Russia on Sunday said it had launched strikes on Syrian "terrorist" groups it accused of carrying out a chlorine attack the previous day.
"Air strikes were carried out by Russian air force planes," defence ministry spokesman Igor Konashenkov said in comments reported by TASS state news agency.
Russia carried out strikes after identifying the attackers' positions and finding evidence they could use such weapons again, Konashenkov said.
"As a result of the strikes, all of the rebel fighter targets were destroyed," he added.
Syrian state media and the Britain-based Syrian Observatory for Human Rights monitor reported that around 100 Syrians were hospitalised with breathing difficulties in the regime-controlled city after an attack allegedly using "toxic gas".
The monitor said air strikes then hit the edges of the last opposition Idlib bastion on Sunday, adding that they were most likely carried out by Russia.
Russia's defence spokesman said earlier that the shells fired at residential areas of Aleppo were "filled with chlorine", calling this a preliminary conclusion backed up by the victims' symptoms.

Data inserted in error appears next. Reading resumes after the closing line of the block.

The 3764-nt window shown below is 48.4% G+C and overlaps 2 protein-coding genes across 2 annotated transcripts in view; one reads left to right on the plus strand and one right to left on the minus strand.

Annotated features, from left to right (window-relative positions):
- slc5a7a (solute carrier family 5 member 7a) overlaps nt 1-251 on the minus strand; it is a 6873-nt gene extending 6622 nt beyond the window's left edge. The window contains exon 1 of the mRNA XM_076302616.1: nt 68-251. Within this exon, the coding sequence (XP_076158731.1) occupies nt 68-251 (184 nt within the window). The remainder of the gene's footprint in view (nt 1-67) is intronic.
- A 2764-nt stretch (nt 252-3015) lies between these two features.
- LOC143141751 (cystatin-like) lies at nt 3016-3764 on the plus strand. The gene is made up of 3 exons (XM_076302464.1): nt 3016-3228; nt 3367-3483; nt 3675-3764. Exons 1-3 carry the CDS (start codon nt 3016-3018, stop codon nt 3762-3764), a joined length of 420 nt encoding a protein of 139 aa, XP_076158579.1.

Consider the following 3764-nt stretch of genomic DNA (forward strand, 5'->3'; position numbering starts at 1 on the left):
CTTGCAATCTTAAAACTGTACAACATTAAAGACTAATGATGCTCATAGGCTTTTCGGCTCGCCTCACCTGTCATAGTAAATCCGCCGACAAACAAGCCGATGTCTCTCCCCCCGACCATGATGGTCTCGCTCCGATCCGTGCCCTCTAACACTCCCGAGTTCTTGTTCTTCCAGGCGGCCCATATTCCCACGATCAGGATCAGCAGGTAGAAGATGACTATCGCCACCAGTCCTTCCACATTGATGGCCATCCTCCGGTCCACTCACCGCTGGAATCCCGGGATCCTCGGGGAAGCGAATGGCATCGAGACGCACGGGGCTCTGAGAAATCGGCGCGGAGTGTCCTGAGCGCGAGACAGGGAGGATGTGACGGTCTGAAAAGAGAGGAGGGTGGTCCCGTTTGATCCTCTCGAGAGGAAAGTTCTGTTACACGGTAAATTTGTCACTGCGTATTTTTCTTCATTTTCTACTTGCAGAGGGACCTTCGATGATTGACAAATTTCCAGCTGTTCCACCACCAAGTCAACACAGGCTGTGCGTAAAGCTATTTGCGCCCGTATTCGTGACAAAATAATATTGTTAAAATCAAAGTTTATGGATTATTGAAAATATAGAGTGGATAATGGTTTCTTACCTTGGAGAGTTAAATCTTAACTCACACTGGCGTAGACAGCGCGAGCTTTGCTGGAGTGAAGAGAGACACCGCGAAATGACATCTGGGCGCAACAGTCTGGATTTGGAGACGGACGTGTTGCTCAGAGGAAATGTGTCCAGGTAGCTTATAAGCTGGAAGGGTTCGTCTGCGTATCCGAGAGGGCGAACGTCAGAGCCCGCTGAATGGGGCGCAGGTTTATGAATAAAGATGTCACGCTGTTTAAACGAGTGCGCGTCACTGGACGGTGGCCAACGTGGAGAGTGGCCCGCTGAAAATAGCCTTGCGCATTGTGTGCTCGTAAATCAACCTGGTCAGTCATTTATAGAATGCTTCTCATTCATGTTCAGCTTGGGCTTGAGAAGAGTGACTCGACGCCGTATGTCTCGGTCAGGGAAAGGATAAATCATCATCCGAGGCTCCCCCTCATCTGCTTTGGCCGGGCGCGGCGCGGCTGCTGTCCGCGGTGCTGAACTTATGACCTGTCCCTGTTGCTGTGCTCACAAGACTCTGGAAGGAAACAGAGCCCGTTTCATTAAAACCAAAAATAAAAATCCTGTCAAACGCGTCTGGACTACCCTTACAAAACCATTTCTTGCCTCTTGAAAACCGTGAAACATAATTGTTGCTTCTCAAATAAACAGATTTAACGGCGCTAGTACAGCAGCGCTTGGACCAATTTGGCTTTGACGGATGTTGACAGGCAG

On Saturday evening, "terrorist groups" in an area of the Idlib buffer zone controlled by the Hayat Tahrir al-Sham jihadist group fired grenade launchers loaded with "explosives apparently containing chlorine", Konashenkov said.
Russian military chemists have arrived in the area to help victims and monitor the situation, Konashenkov said.
The defence spokesman said 46 people including eight children suffered from exposure to chemicals and have been hospitalised.
During the seven-year Syrian conflict, the West has accused Damascus on a number of occasions of using chemical weapons against the civilian population.
The regime of Bashar al-Assad and its top backer Moscow have consistently denied those claims, pointing the finger at rebels instead.
(With inputs from agencies.)